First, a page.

by Michael Wiener, E.A.
Under general tax principles, IRA owners cannot keep funds in a Traditional IRA including SEP and SIMPLE indefinitely. If there are no distributions or if the distributions are not large enough, you may have to pay a 50 percent excise tax on the amount not distributed as required (excess accumulation) and report the excise tax by filing Form 5329 Additional Taxes on Qualified Plans (Including IRAs) and Other Tax- Favored Accounts. If you are the owner of a Traditional IRA, you must generally start receiving distributions from your IRA by April 1 of the year following the year in which you reach 701/2.
April 1 of the year following the year in which you reached age 701/2 is referred to as the required beginning date (RBD).
Your required minimum distribution (RMD) is the minimum amount you must withdraw from your account each year. You can withdraw more than the minimum required amount. Your withdrawals will be included in your taxable income except for any part that was taxed before (your basis) or that can be received tax-free (such as qualified distributions from designated Roth accounts). Note under a Roth IRA you are not required to take a RMD if you are the original owner. However, under a Traditional
IRA you must start taking RMDs by April 1 following the year in which you turn 701/2 and by December 31 of later years.
Example You reach age 701/2 on August 20, 2015. For 2015, you must receive the RMD from your IRA by April 1, 2016. You must receive the RMD for 2016 by December 31, 2016. Note if you do not receive your RMD for 2015 until 2016, both your 2015 and your 2016 distributions will be included in income on your 2016 return.
The RMD for any year is the account balance as of the end of the immediately preceding calendar year divided by the distribution period from the IRS’s “Uniform Lifetime Table.” A separate table is used if the sole beneficiary is the owner’s spouse who is ten or more years younger than the owner. See IRA RMD Worksheet Tables to calculate the RMD during the participant or IRA owner’s life as follows: (1) Joint Life and Last Survivor Expectancy Table-if your spouse is the sole beneficiary and is more than 10 years younger than you; and (2) Uniform Lifetime Table –for all other IRA owners calculating their own withdrawals.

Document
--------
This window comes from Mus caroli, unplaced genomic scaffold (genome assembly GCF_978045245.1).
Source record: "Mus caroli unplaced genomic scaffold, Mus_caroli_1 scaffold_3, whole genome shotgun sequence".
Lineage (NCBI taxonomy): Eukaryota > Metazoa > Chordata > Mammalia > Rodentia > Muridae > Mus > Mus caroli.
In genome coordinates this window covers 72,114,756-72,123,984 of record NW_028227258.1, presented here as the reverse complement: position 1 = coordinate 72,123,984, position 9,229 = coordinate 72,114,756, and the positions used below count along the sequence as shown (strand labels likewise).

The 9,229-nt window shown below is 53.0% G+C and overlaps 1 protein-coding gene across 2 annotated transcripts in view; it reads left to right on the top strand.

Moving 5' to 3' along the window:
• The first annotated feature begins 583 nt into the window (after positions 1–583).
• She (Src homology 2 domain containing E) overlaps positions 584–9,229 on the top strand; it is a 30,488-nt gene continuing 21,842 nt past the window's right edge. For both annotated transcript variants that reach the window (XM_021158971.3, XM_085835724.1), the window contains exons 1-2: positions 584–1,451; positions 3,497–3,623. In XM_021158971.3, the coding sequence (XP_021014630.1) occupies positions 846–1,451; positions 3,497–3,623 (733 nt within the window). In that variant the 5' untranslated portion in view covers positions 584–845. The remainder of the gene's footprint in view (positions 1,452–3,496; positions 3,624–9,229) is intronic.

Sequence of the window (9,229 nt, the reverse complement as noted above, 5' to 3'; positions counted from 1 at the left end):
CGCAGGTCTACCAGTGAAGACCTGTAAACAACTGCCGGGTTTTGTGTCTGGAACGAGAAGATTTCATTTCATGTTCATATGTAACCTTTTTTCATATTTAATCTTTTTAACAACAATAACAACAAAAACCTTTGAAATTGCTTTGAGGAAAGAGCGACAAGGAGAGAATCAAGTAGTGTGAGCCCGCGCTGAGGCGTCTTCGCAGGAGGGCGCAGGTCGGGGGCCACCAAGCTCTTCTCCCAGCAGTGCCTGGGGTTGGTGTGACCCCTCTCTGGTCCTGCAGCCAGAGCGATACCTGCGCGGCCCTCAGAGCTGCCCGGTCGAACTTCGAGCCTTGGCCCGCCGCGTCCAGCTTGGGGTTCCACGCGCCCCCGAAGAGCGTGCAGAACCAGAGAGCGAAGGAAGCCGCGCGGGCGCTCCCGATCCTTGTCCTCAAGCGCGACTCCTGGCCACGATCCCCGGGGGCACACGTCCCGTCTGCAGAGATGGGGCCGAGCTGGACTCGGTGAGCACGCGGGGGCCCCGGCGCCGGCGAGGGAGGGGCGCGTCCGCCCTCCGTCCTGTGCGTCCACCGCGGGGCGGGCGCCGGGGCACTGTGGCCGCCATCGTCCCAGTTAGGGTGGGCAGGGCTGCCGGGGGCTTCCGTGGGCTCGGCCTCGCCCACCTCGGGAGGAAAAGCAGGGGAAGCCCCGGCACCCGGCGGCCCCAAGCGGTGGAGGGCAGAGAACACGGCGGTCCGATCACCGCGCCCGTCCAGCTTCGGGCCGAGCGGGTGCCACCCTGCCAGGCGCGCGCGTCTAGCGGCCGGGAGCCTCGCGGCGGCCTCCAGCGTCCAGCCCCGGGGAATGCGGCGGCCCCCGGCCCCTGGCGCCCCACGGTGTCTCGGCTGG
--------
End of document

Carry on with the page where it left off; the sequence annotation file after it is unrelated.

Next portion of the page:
Lastly, for the year of the account owner’s death, use the RMD the account owner would have received. For the year following the owner’s death, the RMD will depend on the identity of the designated beneficiary. Beneficiaries of retirement accounts and IRAs calculate RMDs using the Single Life Table (Table I, Appendix B, Publication 590-B Distributions from Individual Retirement Arrangements (IRAs). The account balance is divided by this life expectancy to determine the first RMD. The life expectancy is reduced by one for each subsequent year. Spouses who are the sole designated beneficiary can: (1) treat an IRA as their own; (2) base RMDs on their own current age; (3) base RMDs on the decedent’s age at death, reducing the distribution period by each one year, or (4) withdraw the entire account balance by the end of the 5th year following the account owner’s death, if the account owner died before the RMD. If the account owner died before the RBD, the surviving spouse can wait until the owner would have turned 701/2 to begin receiving the RMD. See PUB 590-B Chart for RMDs for calculating required distributions for beneficiaries.
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of the Treasury to represent taxpayers before the IRS
for audits, collections and appeals. To attain the enrolled
agent designation, candidates must demonstrate expertise in
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